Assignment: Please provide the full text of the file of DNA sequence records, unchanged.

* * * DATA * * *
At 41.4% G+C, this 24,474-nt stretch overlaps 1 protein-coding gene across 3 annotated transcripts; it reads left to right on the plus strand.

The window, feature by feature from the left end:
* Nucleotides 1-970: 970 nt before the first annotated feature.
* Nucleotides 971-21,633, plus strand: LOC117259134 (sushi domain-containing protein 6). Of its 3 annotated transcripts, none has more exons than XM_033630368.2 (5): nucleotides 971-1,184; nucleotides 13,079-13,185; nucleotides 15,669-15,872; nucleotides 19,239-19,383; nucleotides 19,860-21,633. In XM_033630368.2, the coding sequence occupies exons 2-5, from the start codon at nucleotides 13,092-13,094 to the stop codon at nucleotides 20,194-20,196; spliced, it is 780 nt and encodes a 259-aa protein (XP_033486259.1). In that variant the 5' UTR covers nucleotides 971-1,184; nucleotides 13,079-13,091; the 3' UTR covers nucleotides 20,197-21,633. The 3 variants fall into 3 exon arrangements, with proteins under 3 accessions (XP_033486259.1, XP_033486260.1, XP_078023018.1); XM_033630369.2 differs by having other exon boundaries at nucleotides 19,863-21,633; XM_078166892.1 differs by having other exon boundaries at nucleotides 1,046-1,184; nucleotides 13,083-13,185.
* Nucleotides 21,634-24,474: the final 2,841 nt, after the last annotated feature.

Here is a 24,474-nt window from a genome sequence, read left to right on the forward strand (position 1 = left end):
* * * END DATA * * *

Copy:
At 41.4% G+C, this 24,474-nt stretch overlaps 1 protein-coding gene across 3 annotated transcripts; it reads left to right on the plus strand.

The window, feature by feature from the left end:
* Nucleotides 1-970: 970 nt before the first annotated feature.
* Nucleotides 971-21,633, plus strand: LOC117259134 (sushi domain-containing protein 6). Of its 3 annotated transcripts, none has more exons than XM_033630368.2 (5): nucleotides 971-1,184; nucleotides 13,079-13,185; nucleotides 15,669-15,872; nucleotides 19,239-19,383; nucleotides 19,860-21,633. In XM_033630368.2, the coding sequence occupies exons 2-5, from the start codon at nucleotides 13,092-13,094 to the stop codon at nucleotides 20,194-20,196; spliced, it is 780 nt and encodes a 259-aa protein (XP_033486259.1). In that variant the 5' UTR covers nucleotides 971-1,184; nucleotides 13,079-13,091; the 3' UTR covers nucleotides 20,197-21,633. The 3 variants fall into 3 exon arrangements, with proteins under 3 accessions (XP_033486259.1, XP_033486260.1, XP_078023018.1); XM_033630369.2 differs by having other exon boundaries at nucleotides 19,863-21,633; XM_078166892.1 differs by having other exon boundaries at nucleotides 1,046-1,184; nucleotides 13,083-13,185.
* Nucleotides 21,634-24,474: the final 2,841 nt, after the last annotated feature.

Here is a 24,474-nt window from a genome sequence, read left to right on the forward strand (position 1 = left end):